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MSU researching high alkaline algae

January 3, 2013
AlgaeIndustryMagazine.com

Montana State University professor Robin Gerlach looks at a vial containing organisms collected from a highly alkaline spring in Yellowstone National Park. MSU Photo by Kelly Gorham.

Montana State University professor Robin Gerlach looks at a vial containing organisms collected from a highly alkaline spring in Yellowstone National Park. MSU Photo by Kelly Gorham.

Montana State University professor Robin Gerlach coordinates research into the production of oil-producing algae, as well as studies the feasibility of commercial-scale biofuel production based on microbes discovered in Yellowstone National Park. Part of a multi-institutional project funded by a grant through the Sustainable Energy Pathways program at the National Science Foundation, it is one of many algal biofuel research projects in the labs of MSU professors Keith Cooksey, Matthew Fields, Brent Peyton and Gerlach.

The project, which also includes the University of North Carolina and the University of Toledo, is part of a federal effort to tackle some of the fundamental problems in developing enough biofuels fuels to provide up to 50 percent of the nation’s transportation fuel. The U.S. Department of Energy is funding the project.

Greg Characklis, UNC environmental engineer is building computer models to test the economic feasibility of producing algal biofuels on a commercial scale. Photo by Donn Young.

Greg Characklis, UNC environmental engineer is building computer models to test the economic feasibility of producing algal biofuels on a commercial scale. Photo by Donn Young.

“The project takes the groundbreaking work MSU scientists have done on algal biofuels and begins to integrate some of the bigger questions about what this promising technology will look like if it is going to become a major source of sustainable energy,” Gerlach said.

One promising line of research involves alkalinity-loving microbes from Yellowstone’s hot springs, as well as from Washington’s Soap Lake. Soap is highly alkaline.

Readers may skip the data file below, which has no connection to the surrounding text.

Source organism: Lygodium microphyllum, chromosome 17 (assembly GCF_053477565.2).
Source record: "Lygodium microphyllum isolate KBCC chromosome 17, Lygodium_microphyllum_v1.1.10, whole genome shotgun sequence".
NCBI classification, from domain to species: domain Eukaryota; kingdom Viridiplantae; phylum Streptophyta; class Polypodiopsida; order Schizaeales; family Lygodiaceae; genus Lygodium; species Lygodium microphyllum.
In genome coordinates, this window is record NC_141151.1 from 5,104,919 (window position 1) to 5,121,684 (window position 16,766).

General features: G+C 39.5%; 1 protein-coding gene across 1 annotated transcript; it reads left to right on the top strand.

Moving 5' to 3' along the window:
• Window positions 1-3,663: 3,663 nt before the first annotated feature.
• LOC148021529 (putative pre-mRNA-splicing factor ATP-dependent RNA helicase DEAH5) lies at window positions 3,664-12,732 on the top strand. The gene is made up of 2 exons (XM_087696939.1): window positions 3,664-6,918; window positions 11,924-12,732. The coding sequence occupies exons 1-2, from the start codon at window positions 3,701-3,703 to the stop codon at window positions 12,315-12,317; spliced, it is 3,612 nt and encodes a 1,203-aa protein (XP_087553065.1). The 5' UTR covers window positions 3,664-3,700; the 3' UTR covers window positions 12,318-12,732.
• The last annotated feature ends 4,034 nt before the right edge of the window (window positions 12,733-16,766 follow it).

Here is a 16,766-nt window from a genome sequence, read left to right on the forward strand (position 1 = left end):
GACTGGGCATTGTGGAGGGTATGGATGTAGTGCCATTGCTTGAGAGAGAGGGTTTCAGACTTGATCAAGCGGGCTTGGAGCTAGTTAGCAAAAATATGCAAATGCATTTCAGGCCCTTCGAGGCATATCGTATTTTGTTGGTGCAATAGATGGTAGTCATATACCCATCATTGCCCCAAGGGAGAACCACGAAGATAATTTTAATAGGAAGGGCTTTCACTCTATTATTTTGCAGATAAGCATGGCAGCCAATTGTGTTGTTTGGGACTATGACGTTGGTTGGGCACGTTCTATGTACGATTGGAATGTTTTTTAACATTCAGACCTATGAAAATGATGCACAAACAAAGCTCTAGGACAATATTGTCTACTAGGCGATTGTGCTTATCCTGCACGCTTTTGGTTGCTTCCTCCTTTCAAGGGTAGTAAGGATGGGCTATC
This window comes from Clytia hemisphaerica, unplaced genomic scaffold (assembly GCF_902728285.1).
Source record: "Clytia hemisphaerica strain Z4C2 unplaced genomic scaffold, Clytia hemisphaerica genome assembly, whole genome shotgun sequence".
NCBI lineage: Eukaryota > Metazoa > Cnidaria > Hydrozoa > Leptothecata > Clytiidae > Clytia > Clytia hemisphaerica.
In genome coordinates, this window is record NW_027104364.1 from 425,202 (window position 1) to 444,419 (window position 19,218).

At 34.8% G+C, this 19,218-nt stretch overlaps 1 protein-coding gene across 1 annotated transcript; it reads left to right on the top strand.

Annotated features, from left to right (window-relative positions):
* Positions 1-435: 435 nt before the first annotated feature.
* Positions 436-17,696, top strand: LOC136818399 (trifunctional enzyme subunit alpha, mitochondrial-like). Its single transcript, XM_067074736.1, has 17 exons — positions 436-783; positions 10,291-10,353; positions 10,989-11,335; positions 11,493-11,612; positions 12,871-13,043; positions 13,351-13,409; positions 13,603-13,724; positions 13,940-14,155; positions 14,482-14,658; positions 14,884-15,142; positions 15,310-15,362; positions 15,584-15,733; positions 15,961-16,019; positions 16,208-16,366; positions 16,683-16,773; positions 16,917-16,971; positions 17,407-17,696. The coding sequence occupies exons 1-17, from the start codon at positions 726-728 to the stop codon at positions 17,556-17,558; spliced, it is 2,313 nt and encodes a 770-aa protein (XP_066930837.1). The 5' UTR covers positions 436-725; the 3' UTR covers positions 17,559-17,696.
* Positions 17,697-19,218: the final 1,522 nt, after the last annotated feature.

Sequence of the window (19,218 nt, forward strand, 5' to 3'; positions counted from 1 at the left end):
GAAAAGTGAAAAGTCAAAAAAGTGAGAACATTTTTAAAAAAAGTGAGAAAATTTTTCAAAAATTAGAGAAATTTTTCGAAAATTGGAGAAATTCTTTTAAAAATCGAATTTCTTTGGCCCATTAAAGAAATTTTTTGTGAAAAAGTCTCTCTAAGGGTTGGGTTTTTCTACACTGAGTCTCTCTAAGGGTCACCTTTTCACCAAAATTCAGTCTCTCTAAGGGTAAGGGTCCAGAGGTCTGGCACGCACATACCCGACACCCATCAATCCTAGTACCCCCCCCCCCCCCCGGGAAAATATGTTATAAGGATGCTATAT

Key to the success of algal biofuels is getting the algae to produce lots of oil that can be converted into biodiesel and other fuels. To produce lots of lipid, algae have to consume a lot of carbon – in this case, bicarbonate, as found in baking soda.

Typically, people think algae consume carbon dioxide but, under alkaline conditions, most of the inorganic carbon in the water is in the form of bicarbonate. “In these highly alkaline environments, that carbon becomes soluble in water and it can be used,” said Gerlach, whose research team includes post-doctoral students, graduate students and undergraduates.

“The oils produced by these high alkalinity algae could also be turned into other products, such as nutritional supplements,” said Gerlach. “Thriving in a highly alkaline environment lessens the contamination that can complicate efforts to extract commercially viable oils.”

The work at the University of North Carolina is taking a holistic look at the future of algal biofuels. That portion of the project is being conducted by Gregory Characklis, who grew up in Bozeman and is the son of the late Bill Characklis, the MSU professor who founded the Center for Biofilm Engineering.

Characklis, a professor in UNC’s Department of Environmental Sciences and Engineering, is compiling data to build computer models that will test the economic feasibility of producing algal biofuels on a commercial scale, while also assessing some of the environmental impacts of the production process.

“It’s not to say that there aren’t challenges associated with algal biofuels. But when we look closely at a system we’d need to scale up to the level of providing 50 percent of the nation’s transportation fuels, there seem to be fewer fatal flaws than those associated with many other biofuels,” Characklis said.

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